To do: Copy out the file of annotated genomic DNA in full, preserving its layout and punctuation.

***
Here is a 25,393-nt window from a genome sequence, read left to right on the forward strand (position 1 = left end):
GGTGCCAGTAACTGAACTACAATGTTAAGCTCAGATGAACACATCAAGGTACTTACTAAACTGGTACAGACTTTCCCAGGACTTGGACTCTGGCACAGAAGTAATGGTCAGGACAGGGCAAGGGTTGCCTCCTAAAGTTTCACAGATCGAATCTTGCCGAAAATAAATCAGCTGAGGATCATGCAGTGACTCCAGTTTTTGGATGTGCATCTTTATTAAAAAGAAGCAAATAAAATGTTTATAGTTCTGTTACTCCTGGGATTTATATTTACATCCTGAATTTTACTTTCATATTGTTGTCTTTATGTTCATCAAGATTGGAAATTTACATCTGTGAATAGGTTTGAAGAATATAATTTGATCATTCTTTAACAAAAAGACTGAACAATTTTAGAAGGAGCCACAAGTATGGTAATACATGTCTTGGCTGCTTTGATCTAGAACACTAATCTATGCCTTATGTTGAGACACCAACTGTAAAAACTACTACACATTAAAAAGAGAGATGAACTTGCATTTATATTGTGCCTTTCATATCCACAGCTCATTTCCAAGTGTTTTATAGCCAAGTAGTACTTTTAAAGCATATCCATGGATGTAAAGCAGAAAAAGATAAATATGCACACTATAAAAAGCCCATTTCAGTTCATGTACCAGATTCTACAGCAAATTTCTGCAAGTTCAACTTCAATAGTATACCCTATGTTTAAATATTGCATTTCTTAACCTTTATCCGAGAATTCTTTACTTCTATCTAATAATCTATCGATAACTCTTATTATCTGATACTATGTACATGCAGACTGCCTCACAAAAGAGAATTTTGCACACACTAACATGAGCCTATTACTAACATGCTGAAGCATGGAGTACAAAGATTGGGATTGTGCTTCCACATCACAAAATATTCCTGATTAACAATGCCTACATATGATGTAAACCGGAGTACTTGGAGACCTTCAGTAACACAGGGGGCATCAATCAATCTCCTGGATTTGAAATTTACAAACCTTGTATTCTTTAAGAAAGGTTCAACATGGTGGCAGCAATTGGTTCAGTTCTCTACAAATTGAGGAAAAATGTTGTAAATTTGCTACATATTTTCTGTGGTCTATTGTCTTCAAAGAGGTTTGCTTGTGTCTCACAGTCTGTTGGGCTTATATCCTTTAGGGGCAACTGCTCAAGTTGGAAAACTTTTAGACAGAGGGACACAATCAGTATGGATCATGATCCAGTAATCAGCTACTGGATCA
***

Here is a 25,393-nt window from a genome sequence, read left to right on the forward strand (position 1 = left end):
GGTGCCAGTAACTGAACTACAATGTTAAGCTCAGATGAACACATCAAGGTACTTACTAAACTGGTACAGACTTTCCCAGGACTTGGACTCTGGCACAGAAGTAATGGTCAGGACAGGGCAAGGGTTGCCTCCTAAAGTTTCACAGATCGAATCTTGCCGAAAATAAATCAGCTGAGGATCATGCAGTGACTCCAGTTTTTGGATGTGCATCTTTATTAAAAAGAAGCAAATAAAATGTTTATAGTTCTGTTACTCCTGGGATTTATATTTACATCCTGAATTTTACTTTCATATTGTTGTCTTTATGTTCATCAAGATTGGAAATTTACATCTGTGAATAGGTTTGAAGAATATAATTTGATCATTCTTTAACAAAAAGACTGAACAATTTTAGAAGGAGCCACAAGTATGGTAATACATGTCTTGGCTGCTTTGATCTAGAACACTAATCTATGCCTTATGTTGAGACACCAACTGTAAAAACTACTACACATTAAAAAGAGAGATGAACTTGCATTTATATTGTGCCTTTCATATCCACAGCTCATTTCCAAGTGTTTTATAGCCAAGTAGTACTTTTAAAGCATATCCATGGATGTAAAGCAGAAAAAGATAAATATGCACACTATAAAAAGCCCATTTCAGTTCATGTACCAGATTCTACAGCAAATTTCTGCAAGTTCAACTTCAATAGTATACCCTATGTTTAAATATTGCATTTCTTAACCTTTATCCGAGAATTCTTTACTTCTATCTAATAATCTATCGATAACTCTTATTATCTGATACTATGTACATGCAGACTGCCTCACAAAAGAGAATTTTGCACACACTAACATGAGCCTATTACTAACATGCTGAAGCATGGAGTACAAAGATTGGGATTGTGCTTCCACATCACAAAATATTCCTGATTAACAATGCCTACATATGATGTAAACCGGAGTACTTGGAGACCTTCAGTAACACAGGGGGCATCAATCAATCTCCTGGATTTGAAATTTACAAACCTTGTATTCTTTAAGAAAGGTTCAACATGGTGGCAGCAATTGGTTCAGTTCTCTACAAATTGAGGAAAAATGTTGTAAATTTGCTACATATTTTCTGTGGTCTATTGTCTTCAAAGAGGTTTGCTTGTGTCTCACAGTCTGTTGGGCTTATATCCTTTAGGGGCAACTGCTCAAGTTGGAAAACTTTTAGACAGAGGGACACAATCAGTATGGATCATGATCCAGTAATCAGCTACTGGATCA